“Irishmen from Boston were joined with the men of Plymouth. I’m sure it took some adjustment,” said Leonid Kondratiuk, a retired Army brigadier general and director of historical services for the Massachusetts National Guard.
Inside Middleborough’s 145-year-old Town Hall, two large wooden plaques list the names of all 415 men who left a town of 8,000 people to serve in World War I. Like Nickerson and 14 others who died, many of them worked in busy shoe factories. Others came from poultry and dairy farms, and also from the cranberry bogs.
On a recent visit to Town Hall, Walter Campbell Jr., an 89-year-old Navy veteran of the Korean and Vietnam wars, pointed to Nickerson’s name and then to his father’s, another Middleborough man who fought in France with the 101st Infantry.
Campbell’s father joined the National Guard for reasons that would have been familiar to many recruits of the day.
“A friend told him that if they joined the Guard in Plymouth, they would give them all the free beer they could drink that weekend and a free steak dinner that Saturday night,” Campbell said with a chuckle.
His father also told him how he shook Nickerson’s hand just before the sergeant ventured into the killing zone with Corporal Michael O’Connell of Jamaica Plain and Private Thomas Ryan of the South End of Boston, who also were cut down.
It’s a story Campbell has never forgotten.
“My father wished him all the best,” recalled Campbell, whose father was gassed and partially blinded in the war. “He knew that was going to be sudden death, but they did save the rest of the company.”
The year after Nickerson was killed, the town’s newly created American Legion Post 64 was named in his honor. In 1927, a World War I veteran from the post visited Nickerson’s grave, spreading hometown soil below the cross at No. 9, Row 19, Section A in the Oise-Aines American Cemetery for 6,000 war dead.
Ninety-one more years are believed to have passed before Nickerson received another visitor from Middleborough, this time from Air Force veteran Mary Standish, a member of Post 64 who wanted to honor its namesake.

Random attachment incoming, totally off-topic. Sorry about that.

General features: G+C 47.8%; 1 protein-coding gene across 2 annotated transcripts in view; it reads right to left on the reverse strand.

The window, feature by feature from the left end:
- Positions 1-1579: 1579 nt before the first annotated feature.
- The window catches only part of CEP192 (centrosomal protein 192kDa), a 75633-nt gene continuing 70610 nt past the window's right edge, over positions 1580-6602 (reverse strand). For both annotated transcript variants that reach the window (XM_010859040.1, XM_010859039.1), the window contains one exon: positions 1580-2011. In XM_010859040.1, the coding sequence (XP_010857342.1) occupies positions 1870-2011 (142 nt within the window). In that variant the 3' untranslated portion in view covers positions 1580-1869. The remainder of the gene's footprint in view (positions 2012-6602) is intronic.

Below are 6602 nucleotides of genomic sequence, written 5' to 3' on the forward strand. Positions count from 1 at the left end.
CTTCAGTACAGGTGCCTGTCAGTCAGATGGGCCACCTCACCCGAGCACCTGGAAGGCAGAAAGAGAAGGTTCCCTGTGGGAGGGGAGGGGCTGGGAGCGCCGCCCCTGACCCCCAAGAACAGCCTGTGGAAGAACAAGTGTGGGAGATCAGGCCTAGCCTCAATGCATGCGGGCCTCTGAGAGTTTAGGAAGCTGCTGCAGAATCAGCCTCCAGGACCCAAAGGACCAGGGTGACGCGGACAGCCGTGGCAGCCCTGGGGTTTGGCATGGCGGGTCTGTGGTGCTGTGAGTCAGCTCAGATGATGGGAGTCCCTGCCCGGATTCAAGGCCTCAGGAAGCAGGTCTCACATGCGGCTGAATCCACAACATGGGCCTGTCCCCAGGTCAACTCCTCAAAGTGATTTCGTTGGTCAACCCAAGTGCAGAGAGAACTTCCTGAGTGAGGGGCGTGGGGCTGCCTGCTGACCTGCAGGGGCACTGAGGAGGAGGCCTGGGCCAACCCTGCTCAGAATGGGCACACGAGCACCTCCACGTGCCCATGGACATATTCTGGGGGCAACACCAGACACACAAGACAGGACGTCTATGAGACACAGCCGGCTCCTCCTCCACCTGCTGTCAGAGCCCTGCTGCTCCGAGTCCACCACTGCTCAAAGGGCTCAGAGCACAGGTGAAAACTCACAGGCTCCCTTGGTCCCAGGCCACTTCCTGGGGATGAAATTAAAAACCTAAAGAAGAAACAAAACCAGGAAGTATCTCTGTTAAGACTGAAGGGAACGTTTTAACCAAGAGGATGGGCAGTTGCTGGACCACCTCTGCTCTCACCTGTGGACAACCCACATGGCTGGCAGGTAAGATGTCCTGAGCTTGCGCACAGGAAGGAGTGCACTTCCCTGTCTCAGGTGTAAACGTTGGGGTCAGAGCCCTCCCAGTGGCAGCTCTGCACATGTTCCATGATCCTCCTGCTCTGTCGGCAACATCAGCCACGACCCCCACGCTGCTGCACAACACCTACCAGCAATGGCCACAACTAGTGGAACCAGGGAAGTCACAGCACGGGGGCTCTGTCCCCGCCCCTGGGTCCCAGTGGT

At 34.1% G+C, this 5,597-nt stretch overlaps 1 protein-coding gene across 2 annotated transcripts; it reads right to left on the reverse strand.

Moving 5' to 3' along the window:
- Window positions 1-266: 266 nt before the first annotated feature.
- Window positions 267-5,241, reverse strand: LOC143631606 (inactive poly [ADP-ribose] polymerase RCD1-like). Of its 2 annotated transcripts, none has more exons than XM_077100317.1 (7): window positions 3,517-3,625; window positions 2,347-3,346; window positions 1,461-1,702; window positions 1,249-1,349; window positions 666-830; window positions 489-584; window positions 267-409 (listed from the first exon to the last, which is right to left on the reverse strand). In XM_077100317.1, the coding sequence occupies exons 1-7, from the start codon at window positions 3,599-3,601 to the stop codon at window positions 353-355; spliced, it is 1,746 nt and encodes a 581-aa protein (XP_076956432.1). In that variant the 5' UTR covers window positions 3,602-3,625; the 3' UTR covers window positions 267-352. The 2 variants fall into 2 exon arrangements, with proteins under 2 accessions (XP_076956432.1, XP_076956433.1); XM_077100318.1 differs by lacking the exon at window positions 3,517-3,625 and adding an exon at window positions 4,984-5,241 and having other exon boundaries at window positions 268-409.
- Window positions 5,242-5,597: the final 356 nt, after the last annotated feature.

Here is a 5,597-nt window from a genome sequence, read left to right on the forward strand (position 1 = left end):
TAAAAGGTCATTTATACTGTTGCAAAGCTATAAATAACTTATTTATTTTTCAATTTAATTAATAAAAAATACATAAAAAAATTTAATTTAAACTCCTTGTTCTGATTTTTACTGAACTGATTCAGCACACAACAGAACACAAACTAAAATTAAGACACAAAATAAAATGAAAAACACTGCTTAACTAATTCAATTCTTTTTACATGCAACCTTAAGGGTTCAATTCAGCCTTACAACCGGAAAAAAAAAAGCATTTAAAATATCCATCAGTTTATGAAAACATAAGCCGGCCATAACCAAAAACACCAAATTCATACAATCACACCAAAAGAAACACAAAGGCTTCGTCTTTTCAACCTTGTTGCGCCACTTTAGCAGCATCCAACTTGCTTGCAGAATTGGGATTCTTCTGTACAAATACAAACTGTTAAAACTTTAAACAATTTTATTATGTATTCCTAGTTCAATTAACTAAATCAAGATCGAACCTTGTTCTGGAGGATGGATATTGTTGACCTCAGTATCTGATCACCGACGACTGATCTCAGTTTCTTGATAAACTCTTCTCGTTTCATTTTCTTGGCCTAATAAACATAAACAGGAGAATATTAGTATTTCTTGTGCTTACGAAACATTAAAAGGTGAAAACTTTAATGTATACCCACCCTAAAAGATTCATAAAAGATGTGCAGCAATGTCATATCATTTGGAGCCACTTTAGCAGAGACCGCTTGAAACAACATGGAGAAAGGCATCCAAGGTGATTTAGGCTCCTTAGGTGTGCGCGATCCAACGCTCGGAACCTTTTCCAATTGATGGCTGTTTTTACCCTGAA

Before her trip this summer, Standish scooped up a bit of dirt from the town’s Veterans Memorial Park. And in a nod to 1927, she placed it on Nickerson’s grave. She also filled a small aspirin bottle with a few pinches of dark French earth to bring home.
“I felt very honored to be able to do this,” Standish said.
The post’s commander, Air Force veteran Robert Lessard, is determined to rekindle awareness about Nickerson, who posthumously received the Distinguished Service Cross, the Army’s second-highest military award.
“These guys gave up their lives for freedom. They weren’t even thinking about their future,” Lessard said,
The Globe’s war correspondent, Frank Sibley, wrote of their exploits as he covered the fighting with the Yankee Division, which sent 28,000 New Englanders to Europe, along with 14,000 horses and mules.
“The gun had to be located; otherwise the advance must stop, which was impossible,” Sibley reported on Aug. 25, 1918. “It was certain death, of course, and they took it with their heads up.”
On Sunday, Middleborough honored Nickerson at Town Hall. Lessard spoke of his heroics. Campbell and six other veterans fired M1 rifles in salute. And Standish sprinkled dirt at the stone monument that honors Nickerson and others from Middleborough killed in war.
For Silva, Nickerson’s great-great-niece, the sergeant’s long-ago sacrifice remains a deep source of pride.
“I think his grandparents must have taught this to him, to be selfless like that,” Silva said. “I can’t even imagine being a young man and knowing I’m going to go out there and not come out alive.
“What was going through his mind?” Silva asked before pausing. “I would love to know.”Brian MacQuarrie